This should be a fun topic because it's very interactive and quite tutorial in nature. It reviews by example the two basic structures of a web page, frames or tables, similar in some ways and quite different in others. Whether to use of tables or frames is one of the first decisions you'll be making when you begin designing your web.
Your decision will make a technical commitment to the structure of your web and it's quite important to know the pros and cons of the two diverse approaches. So ... let's have a look..
We're now going to rebuild Sam's Web Stop which is based totally upon frames, and then we're going to do it again using tables instead. I personally am quite curious to see how similar they end up looking. You see, I'm a 'frames bigot' and have never actually built a table based web site.
The way we'll do this is to create a new window in your browser and then take that window through a series of processes. The page you're now looking at will lurk in the background.
I hope you found that exercise informative, as well as amusing. It's pretty clear that frames go a long way toward simplifying the navigation of a web site. The negative esthetics of the scroll bar is worth considering, however, if you're trying to match the backgrounds of the toc and banner frames. A variation on this theme might have been to match the colors of the main and banner frames instead. In this case, scroll bars would not have been too distracting. Something like the following might be more to your liking.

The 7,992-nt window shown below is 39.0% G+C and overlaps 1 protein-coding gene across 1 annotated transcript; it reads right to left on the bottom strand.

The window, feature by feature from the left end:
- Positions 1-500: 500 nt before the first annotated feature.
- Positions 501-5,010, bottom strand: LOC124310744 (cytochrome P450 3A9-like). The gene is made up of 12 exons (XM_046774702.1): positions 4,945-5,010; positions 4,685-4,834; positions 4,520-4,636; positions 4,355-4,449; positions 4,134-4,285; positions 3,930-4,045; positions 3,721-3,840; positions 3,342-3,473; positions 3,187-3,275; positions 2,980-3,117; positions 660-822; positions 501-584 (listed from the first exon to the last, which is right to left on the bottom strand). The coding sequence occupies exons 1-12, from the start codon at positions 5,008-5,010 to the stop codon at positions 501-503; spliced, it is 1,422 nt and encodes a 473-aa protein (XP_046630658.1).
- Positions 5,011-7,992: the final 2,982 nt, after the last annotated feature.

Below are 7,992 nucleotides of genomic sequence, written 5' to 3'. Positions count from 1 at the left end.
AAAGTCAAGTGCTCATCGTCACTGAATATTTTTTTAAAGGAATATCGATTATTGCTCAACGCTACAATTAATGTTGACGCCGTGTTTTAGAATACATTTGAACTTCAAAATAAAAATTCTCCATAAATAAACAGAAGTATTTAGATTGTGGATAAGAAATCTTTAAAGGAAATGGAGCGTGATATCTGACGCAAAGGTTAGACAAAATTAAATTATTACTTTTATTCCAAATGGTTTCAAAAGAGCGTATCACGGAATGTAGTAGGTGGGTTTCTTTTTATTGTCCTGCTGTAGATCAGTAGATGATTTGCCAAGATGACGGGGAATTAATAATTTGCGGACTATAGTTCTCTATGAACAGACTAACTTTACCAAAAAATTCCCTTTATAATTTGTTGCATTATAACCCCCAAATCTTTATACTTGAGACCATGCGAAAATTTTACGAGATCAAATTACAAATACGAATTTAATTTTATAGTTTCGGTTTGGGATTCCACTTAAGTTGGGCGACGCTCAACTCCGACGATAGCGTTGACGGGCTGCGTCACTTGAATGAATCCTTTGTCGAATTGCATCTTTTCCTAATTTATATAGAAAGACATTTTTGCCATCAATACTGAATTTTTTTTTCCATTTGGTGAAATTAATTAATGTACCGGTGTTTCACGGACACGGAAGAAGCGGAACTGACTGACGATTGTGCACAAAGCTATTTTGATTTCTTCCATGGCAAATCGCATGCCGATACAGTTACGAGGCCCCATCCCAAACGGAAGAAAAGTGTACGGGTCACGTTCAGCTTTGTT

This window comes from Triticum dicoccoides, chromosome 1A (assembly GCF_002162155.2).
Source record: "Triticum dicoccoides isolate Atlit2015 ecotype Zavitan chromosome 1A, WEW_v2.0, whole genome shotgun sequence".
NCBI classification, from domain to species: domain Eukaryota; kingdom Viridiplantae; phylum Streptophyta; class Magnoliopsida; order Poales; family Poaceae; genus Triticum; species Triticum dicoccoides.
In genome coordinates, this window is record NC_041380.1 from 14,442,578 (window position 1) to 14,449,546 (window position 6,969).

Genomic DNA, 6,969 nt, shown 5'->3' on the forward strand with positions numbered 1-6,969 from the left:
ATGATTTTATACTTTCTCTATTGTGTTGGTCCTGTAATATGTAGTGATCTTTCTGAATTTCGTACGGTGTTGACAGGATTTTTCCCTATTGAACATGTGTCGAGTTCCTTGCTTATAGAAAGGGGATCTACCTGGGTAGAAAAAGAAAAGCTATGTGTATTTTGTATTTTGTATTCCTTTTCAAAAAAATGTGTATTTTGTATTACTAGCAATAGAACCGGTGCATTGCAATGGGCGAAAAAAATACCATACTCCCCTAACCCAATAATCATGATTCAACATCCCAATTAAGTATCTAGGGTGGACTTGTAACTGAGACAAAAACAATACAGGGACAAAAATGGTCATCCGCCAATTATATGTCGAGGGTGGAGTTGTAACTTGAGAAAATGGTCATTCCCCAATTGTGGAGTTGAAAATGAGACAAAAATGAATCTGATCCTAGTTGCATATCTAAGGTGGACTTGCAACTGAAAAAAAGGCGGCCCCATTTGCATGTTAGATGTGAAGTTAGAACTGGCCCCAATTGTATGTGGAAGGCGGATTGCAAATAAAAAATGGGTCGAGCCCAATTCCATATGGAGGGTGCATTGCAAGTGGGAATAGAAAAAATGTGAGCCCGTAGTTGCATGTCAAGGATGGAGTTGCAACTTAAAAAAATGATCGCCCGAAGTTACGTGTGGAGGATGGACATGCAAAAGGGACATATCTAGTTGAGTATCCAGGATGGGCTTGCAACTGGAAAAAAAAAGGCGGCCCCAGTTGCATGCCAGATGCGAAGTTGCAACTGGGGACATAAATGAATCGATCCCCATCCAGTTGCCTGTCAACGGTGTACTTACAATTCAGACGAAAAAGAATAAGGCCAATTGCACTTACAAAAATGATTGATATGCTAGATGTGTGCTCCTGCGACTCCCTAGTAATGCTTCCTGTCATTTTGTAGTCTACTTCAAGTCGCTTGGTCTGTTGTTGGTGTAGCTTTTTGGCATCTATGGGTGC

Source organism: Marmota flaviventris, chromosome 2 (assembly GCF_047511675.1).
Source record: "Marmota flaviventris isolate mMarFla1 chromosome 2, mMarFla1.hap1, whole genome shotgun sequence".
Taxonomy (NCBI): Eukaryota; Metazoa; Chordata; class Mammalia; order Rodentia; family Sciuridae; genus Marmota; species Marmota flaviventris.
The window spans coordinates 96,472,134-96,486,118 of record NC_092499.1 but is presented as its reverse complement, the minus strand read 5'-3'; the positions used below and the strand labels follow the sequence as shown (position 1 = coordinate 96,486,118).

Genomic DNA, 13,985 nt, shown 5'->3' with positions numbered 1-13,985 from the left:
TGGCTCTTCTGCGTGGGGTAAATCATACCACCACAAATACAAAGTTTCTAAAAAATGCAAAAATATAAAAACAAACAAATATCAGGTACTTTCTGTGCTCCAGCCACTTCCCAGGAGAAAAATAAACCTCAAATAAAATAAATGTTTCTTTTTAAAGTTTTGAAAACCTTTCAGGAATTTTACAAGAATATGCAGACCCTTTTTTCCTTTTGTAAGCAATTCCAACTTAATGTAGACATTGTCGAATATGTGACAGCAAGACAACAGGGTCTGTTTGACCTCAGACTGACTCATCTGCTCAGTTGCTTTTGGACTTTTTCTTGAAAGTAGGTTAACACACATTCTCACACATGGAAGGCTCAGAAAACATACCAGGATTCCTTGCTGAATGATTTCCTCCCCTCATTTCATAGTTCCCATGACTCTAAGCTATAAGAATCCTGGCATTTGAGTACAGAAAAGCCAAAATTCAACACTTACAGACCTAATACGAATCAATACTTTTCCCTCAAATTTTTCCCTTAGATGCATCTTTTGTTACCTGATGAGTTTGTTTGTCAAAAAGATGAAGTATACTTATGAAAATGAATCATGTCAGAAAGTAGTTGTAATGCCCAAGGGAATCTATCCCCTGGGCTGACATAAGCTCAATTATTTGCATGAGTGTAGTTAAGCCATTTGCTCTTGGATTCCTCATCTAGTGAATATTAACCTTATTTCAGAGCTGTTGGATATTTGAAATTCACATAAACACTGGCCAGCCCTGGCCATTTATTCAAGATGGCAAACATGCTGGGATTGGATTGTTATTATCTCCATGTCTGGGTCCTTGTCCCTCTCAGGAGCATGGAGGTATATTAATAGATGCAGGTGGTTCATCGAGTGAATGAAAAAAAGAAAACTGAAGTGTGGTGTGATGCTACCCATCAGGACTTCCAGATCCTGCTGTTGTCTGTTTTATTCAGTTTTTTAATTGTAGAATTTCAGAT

So, what can we conclude from these exercises? Who wins, tables or frames?
Well, after going through this, I'm still a frames bigot, but that doesn't mean you have to be. I think what really has me hooked it that I only have to write one banner page and one toc page for the entire web site. Making changes to either of those is really a snap and only done in one place. Also, I really like having the navigation tool present at all times. I think I'll just have to live with the cosmetics of the scroll bar, but I'll always try to contain the vertical size of that frame to minimize scrolling.
If you should opt for the table version, there are two major drawbacks to keep in mind:
1. Every time you change the navigation tool, you will have to make that same change to every page of your web site. Some editors have features to do this for you. FrontPage 2000 has 'shared borders' and a friend told me Dreamweaver has a similar feature called templates. However, you're now making a commitment to the continued use of that editor! Another way to avoid this problem is to use a navigation tool like mine which reads in its navigation text from a single file. If you want to see mine, click here.
I hope you've enjoyed this
topic as much as I had writing it. If you have any thoughts on this which
may be helpful, perhaps something I've overlooked, send me feedback. I'm
always open to changing this section.